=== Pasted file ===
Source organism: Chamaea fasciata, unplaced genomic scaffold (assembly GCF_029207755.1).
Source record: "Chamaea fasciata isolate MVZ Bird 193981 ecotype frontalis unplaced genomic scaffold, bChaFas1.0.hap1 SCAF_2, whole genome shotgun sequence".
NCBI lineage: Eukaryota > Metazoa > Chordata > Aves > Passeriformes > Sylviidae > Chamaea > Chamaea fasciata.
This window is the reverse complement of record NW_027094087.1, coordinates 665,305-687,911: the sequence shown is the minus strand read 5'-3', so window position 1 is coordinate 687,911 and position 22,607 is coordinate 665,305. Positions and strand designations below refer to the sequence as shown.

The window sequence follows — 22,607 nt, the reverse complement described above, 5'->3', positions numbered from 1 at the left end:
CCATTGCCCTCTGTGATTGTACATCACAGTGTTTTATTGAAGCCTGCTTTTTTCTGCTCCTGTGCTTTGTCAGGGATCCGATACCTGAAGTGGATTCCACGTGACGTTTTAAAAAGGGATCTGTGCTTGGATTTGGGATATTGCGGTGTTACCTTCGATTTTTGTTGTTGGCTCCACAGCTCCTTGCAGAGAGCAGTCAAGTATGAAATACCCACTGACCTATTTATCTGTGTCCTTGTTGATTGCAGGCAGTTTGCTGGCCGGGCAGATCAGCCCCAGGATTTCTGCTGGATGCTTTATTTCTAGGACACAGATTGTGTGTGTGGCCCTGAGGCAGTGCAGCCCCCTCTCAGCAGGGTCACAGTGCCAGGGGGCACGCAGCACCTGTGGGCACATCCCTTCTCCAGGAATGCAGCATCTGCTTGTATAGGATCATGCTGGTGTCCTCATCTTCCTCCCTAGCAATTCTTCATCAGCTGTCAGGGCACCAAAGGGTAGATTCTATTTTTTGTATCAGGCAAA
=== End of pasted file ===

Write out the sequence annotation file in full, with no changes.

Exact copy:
Source organism: Chamaea fasciata, unplaced genomic scaffold (assembly GCF_029207755.1).
Source record: "Chamaea fasciata isolate MVZ Bird 193981 ecotype frontalis unplaced genomic scaffold, bChaFas1.0.hap1 SCAF_2, whole genome shotgun sequence".
NCBI lineage: Eukaryota > Metazoa > Chordata > Aves > Passeriformes > Sylviidae > Chamaea > Chamaea fasciata.
This window is the reverse complement of record NW_027094087.1, coordinates 665,305-687,911: the sequence shown is the minus strand read 5'-3', so window position 1 is coordinate 687,911 and position 22,607 is coordinate 665,305. Positions and strand designations below refer to the sequence as shown.

The window sequence follows — 22,607 nt, the reverse complement described above, 5'->3', positions numbered from 1 at the left end:
CCATTGCCCTCTGTGATTGTACATCACAGTGTTTTATTGAAGCCTGCTTTTTTCTGCTCCTGTGCTTTGTCAGGGATCCGATACCTGAAGTGGATTCCACGTGACGTTTTAAAAAGGGATCTGTGCTTGGATTTGGGATATTGCGGTGTTACCTTCGATTTTTGTTGTTGGCTCCACAGCTCCTTGCAGAGAGCAGTCAAGTATGAAATACCCACTGACCTATTTATCTGTGTCCTTGTTGATTGCAGGCAGTTTGCTGGCCGGGCAGATCAGCCCCAGGATTTCTGCTGGATGCTTTATTTCTAGGACACAGATTGTGTGTGTGGCCCTGAGGCAGTGCAGCCCCCTCTCAGCAGGGTCACAGTGCCAGGGGGCACGCAGCACCTGTGGGCACATCCCTTCTCCAGGAATGCAGCATCTGCTTGTATAGGATCATGCTGGTGTCCTCATCTTCCTCCCTAGCAATTCTTCATCAGCTGTCAGGGCACCAAAGGGTAGATTCTATTTTTTGTATCAGGCAAA